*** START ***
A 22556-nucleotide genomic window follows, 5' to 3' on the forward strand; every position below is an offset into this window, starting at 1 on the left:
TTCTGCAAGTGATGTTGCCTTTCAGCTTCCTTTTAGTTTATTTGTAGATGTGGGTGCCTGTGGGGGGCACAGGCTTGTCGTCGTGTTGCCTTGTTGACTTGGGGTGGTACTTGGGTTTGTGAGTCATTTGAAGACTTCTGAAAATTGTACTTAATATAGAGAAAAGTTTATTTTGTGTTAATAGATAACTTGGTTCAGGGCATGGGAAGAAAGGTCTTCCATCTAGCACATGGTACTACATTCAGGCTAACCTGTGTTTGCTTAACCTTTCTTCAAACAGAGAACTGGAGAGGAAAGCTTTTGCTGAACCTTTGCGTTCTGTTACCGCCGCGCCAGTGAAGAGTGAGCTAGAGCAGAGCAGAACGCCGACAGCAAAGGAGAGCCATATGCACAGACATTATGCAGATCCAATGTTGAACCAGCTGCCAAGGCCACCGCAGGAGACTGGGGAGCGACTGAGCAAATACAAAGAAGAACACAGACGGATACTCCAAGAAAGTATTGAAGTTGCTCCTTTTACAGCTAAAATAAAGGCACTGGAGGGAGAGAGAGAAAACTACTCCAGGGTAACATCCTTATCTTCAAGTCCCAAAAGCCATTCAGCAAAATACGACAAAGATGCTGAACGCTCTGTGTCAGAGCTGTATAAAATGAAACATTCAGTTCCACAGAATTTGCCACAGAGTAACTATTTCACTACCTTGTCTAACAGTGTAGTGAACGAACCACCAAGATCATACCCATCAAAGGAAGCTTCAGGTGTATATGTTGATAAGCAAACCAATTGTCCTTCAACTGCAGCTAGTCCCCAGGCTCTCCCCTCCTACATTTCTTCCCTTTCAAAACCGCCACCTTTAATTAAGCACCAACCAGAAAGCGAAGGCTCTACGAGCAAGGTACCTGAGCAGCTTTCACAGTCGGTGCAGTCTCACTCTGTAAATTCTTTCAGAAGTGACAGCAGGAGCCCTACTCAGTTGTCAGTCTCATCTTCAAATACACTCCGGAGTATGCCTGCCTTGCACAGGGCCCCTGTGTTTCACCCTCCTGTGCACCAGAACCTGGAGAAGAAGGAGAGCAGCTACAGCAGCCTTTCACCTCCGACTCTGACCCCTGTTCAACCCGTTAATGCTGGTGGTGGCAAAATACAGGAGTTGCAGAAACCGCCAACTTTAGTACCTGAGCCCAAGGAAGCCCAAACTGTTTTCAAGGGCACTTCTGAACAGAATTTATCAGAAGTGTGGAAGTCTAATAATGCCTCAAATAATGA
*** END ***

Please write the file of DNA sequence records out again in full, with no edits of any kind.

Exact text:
A 22556-nucleotide genomic window follows, 5' to 3' on the forward strand; every position below is an offset into this window, starting at 1 on the left:
TTCTGCAAGTGATGTTGCCTTTCAGCTTCCTTTTAGTTTATTTGTAGATGTGGGTGCCTGTGGGGGGCACAGGCTTGTCGTCGTGTTGCCTTGTTGACTTGGGGTGGTACTTGGGTTTGTGAGTCATTTGAAGACTTCTGAAAATTGTACTTAATATAGAGAAAAGTTTATTTTGTGTTAATAGATAACTTGGTTCAGGGCATGGGAAGAAAGGTCTTCCATCTAGCACATGGTACTACATTCAGGCTAACCTGTGTTTGCTTAACCTTTCTTCAAACAGAGAACTGGAGAGGAAAGCTTTTGCTGAACCTTTGCGTTCTGTTACCGCCGCGCCAGTGAAGAGTGAGCTAGAGCAGAGCAGAACGCCGACAGCAAAGGAGAGCCATATGCACAGACATTATGCAGATCCAATGTTGAACCAGCTGCCAAGGCCACCGCAGGAGACTGGGGAGCGACTGAGCAAATACAAAGAAGAACACAGACGGATACTCCAAGAAAGTATTGAAGTTGCTCCTTTTACAGCTAAAATAAAGGCACTGGAGGGAGAGAGAGAAAACTACTCCAGGGTAACATCCTTATCTTCAAGTCCCAAAAGCCATTCAGCAAAATACGACAAAGATGCTGAACGCTCTGTGTCAGAGCTGTATAAAATGAAACATTCAGTTCCACAGAATTTGCCACAGAGTAACTATTTCACTACCTTGTCTAACAGTGTAGTGAACGAACCACCAAGATCATACCCATCAAAGGAAGCTTCAGGTGTATATGTTGATAAGCAAACCAATTGTCCTTCAACTGCAGCTAGTCCCCAGGCTCTCCCCTCCTACATTTCTTCCCTTTCAAAACCGCCACCTTTAATTAAGCACCAACCAGAAAGCGAAGGCTCTACGAGCAAGGTACCTGAGCAGCTTTCACAGTCGGTGCAGTCTCACTCTGTAAATTCTTTCAGAAGTGACAGCAGGAGCCCTACTCAGTTGTCAGTCTCATCTTCAAATACACTCCGGAGTATGCCTGCCTTGCACAGGGCCCCTGTGTTTCACCCTCCTGTGCACCAGAACCTGGAGAAGAAGGAGAGCAGCTACAGCAGCCTTTCACCTCCGACTCTGACCCCTGTTCAACCCGTTAATGCTGGTGGTGGCAAAATACAGGAGTTGCAGAAACCGCCAACTTTAGTACCTGAGCCCAAGGAAGCCCAAACTGTTTTCAAGGGCACTTCTGAACAGAATTTATCAGAAGTGTGGAAGTCTAATAATGCCTCAAATAATGA